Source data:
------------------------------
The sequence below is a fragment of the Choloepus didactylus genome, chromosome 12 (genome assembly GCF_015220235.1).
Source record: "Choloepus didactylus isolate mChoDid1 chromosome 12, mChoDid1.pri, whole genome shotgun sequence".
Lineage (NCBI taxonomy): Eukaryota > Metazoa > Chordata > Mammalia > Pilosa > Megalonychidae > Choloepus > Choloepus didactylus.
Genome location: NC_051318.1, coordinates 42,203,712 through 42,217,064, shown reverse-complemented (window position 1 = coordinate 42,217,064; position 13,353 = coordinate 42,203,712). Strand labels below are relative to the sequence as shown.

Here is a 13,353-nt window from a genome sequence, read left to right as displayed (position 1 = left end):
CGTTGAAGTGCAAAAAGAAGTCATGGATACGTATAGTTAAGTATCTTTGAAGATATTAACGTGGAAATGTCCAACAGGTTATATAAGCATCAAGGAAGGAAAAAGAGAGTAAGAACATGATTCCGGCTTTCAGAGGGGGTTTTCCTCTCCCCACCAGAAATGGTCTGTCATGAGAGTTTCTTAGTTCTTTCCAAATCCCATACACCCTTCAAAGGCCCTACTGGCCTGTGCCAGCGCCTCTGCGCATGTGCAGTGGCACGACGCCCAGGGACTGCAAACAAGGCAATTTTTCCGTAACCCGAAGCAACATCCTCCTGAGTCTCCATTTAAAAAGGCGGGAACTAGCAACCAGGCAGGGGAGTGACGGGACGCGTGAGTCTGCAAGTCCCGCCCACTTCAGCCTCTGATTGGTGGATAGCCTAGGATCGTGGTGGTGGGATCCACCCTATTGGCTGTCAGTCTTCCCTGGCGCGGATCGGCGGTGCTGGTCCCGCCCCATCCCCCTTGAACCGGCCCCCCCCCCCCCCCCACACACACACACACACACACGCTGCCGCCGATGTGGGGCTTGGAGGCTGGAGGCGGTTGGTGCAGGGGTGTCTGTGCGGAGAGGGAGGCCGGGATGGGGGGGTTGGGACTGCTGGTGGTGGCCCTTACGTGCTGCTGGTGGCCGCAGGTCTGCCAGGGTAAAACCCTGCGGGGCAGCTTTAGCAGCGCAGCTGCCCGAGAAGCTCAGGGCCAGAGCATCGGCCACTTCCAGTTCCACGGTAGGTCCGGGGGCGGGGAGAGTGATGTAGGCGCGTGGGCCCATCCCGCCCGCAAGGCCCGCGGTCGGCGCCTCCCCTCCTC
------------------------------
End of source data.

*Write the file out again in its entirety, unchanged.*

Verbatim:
The sequence below is a fragment of the Choloepus didactylus genome, chromosome 12 (genome assembly GCF_015220235.1).
Source record: "Choloepus didactylus isolate mChoDid1 chromosome 12, mChoDid1.pri, whole genome shotgun sequence".
Lineage (NCBI taxonomy): Eukaryota > Metazoa > Chordata > Mammalia > Pilosa > Megalonychidae > Choloepus > Choloepus didactylus.
Genome location: NC_051318.1, coordinates 42,203,712 through 42,217,064, shown reverse-complemented (window position 1 = coordinate 42,217,064; position 13,353 = coordinate 42,203,712). Strand labels below are relative to the sequence as shown.

Here is a 13,353-nt window from a genome sequence, read left to right as displayed (position 1 = left end):
CGTTGAAGTGCAAAAAGAAGTCATGGATACGTATAGTTAAGTATCTTTGAAGATATTAACGTGGAAATGTCCAACAGGTTATATAAGCATCAAGGAAGGAAAAAGAGAGTAAGAACATGATTCCGGCTTTCAGAGGGGGTTTTCCTCTCCCCACCAGAAATGGTCTGTCATGAGAGTTTCTTAGTTCTTTCCAAATCCCATACACCCTTCAAAGGCCCTACTGGCCTGTGCCAGCGCCTCTGCGCATGTGCAGTGGCACGACGCCCAGGGACTGCAAACAAGGCAATTTTTCCGTAACCCGAAGCAACATCCTCCTGAGTCTCCATTTAAAAAGGCGGGAACTAGCAACCAGGCAGGGGAGTGACGGGACGCGTGAGTCTGCAAGTCCCGCCCACTTCAGCCTCTGATTGGTGGATAGCCTAGGATCGTGGTGGTGGGATCCACCCTATTGGCTGTCAGTCTTCCCTGGCGCGGATCGGCGGTGCTGGTCCCGCCCCATCCCCCTTGAACCGGCCCCCCCCCCCCCCCCACACACACACACACACACACGCTGCCGCCGATGTGGGGCTTGGAGGCTGGAGGCGGTTGGTGCAGGGGTGTCTGTGCGGAGAGGGAGGCCGGGATGGGGGGGTTGGGACTGCTGGTGGTGGCCCTTACGTGCTGCTGGTGGCCGCAGGTCTGCCAGGGTAAAACCCTGCGGGGCAGCTTTAGCAGCGCAGCTGCCCGAGAAGCTCAGGGCCAGAGCATCGGCCACTTCCAGTTCCACGGTAGGTCCGGGGGCGGGGAGAGTGATGTAGGCGCGTGGGCCCATCCCGCCCGCAAGGCCCGCGGTCGGCGCCTCCCCTCCTC